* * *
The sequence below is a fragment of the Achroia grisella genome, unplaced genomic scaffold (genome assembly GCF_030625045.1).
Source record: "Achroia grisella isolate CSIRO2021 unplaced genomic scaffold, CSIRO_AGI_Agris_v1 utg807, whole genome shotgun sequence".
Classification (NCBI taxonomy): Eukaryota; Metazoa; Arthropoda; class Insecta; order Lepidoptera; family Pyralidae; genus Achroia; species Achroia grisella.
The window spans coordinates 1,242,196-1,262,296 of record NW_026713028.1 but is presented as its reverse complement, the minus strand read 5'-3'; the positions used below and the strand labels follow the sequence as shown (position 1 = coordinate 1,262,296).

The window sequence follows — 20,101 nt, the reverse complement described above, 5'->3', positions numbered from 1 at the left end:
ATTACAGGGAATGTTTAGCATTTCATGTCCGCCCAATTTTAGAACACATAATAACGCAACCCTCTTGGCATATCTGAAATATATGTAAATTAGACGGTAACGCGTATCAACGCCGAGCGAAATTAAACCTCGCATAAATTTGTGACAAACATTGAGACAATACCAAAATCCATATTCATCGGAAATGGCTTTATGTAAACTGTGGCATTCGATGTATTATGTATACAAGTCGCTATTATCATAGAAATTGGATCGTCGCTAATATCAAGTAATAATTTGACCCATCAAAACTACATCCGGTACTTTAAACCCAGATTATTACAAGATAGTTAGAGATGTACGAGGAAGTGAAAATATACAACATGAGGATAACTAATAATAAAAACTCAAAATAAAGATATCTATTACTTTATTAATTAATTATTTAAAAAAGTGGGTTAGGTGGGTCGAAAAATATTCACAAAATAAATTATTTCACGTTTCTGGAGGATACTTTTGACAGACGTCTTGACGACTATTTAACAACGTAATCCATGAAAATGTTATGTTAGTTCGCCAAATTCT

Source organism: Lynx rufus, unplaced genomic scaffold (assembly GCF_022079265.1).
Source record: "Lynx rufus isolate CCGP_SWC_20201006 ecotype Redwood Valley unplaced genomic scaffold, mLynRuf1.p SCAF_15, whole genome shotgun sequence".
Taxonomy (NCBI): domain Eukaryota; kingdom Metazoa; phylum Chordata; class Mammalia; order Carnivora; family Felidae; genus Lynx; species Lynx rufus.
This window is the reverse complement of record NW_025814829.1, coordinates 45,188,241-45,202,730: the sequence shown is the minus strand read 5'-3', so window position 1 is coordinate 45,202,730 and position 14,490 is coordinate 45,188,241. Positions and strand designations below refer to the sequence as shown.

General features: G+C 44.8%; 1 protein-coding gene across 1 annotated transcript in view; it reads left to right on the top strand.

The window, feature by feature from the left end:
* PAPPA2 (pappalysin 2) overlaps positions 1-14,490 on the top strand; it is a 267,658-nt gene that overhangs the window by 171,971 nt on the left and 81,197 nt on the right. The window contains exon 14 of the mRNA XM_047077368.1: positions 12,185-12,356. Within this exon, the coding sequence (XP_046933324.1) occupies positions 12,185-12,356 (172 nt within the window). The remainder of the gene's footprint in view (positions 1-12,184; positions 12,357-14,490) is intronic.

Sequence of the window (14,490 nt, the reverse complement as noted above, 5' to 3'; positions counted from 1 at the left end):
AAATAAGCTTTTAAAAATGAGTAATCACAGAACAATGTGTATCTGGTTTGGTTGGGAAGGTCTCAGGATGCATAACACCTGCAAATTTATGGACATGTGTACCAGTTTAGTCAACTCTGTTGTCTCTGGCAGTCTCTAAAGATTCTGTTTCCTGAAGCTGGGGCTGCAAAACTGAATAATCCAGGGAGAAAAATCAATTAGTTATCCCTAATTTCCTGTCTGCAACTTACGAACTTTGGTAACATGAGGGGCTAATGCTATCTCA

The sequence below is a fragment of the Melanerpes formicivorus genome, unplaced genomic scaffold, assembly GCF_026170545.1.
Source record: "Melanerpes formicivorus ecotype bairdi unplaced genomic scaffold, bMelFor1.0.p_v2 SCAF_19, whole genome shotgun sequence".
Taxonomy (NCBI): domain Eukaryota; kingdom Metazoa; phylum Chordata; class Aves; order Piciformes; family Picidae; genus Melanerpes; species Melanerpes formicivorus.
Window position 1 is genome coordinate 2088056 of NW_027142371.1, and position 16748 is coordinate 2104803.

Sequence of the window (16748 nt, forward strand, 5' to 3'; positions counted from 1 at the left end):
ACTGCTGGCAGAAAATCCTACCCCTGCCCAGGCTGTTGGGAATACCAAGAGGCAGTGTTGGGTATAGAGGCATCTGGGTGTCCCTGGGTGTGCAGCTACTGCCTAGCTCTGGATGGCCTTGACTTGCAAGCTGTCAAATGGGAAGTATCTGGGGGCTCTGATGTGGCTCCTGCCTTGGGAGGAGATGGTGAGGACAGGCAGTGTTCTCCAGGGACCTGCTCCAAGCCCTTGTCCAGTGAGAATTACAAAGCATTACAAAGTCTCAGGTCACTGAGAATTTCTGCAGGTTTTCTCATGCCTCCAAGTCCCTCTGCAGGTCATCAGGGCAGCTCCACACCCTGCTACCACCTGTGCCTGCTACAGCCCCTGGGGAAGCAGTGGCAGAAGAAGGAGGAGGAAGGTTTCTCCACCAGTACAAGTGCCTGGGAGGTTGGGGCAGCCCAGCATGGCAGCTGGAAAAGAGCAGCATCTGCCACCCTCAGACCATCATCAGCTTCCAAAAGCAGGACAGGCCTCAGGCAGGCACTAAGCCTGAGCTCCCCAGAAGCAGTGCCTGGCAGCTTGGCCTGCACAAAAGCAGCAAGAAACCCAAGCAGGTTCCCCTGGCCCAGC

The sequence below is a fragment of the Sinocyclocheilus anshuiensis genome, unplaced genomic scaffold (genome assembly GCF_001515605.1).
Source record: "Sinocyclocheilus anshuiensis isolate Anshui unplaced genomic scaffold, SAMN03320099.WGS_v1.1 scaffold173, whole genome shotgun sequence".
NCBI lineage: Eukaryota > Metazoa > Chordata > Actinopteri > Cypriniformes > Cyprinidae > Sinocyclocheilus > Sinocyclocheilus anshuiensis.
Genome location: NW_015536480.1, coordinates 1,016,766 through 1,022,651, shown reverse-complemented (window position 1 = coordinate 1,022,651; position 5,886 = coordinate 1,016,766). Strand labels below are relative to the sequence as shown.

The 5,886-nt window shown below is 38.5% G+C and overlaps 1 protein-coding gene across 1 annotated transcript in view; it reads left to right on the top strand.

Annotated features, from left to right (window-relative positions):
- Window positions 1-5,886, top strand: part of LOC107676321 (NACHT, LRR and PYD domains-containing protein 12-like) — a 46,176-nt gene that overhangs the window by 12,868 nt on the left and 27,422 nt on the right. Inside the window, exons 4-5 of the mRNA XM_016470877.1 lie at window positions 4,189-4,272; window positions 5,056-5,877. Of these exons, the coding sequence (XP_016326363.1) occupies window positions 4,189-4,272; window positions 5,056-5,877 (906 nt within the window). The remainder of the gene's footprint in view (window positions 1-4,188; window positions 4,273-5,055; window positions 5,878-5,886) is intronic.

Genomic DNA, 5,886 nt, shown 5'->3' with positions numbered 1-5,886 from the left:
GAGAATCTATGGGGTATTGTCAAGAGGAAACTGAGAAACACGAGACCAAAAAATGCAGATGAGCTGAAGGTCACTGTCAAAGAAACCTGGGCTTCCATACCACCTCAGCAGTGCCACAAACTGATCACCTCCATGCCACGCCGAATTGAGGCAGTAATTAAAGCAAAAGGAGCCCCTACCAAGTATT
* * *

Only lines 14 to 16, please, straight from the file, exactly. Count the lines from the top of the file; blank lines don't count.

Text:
Sequence of the window (14,490 nt, the reverse complement as noted above, 5' to 3'; positions counted from 1 at the left end):
AAATAAGCTTTTAAAAATGAGTAATCACAGAACAATGTGTATCTGGTTTGGTTGGGAAGGTCTCAGGATGCATAACACCTGCAAATTTATGGACATGTGTACCAGTTTAGTCAACTCTGTTGTCTCTGGCAGTCTCTAAAGATTCTGTTTCCTGAAGCTGGGGCTGCAAAACTGAATAATCCAGGGAGAAAAATCAATTAGTTATCCCTAATTTCCTGTCTGCAACTTACGAACTTTGGTAACATGAGGGGCTAATGCTATCTCA

The sequence below is a fragment of the Melanerpes formicivorus genome, unplaced genomic scaffold, assembly GCF_026170545.1.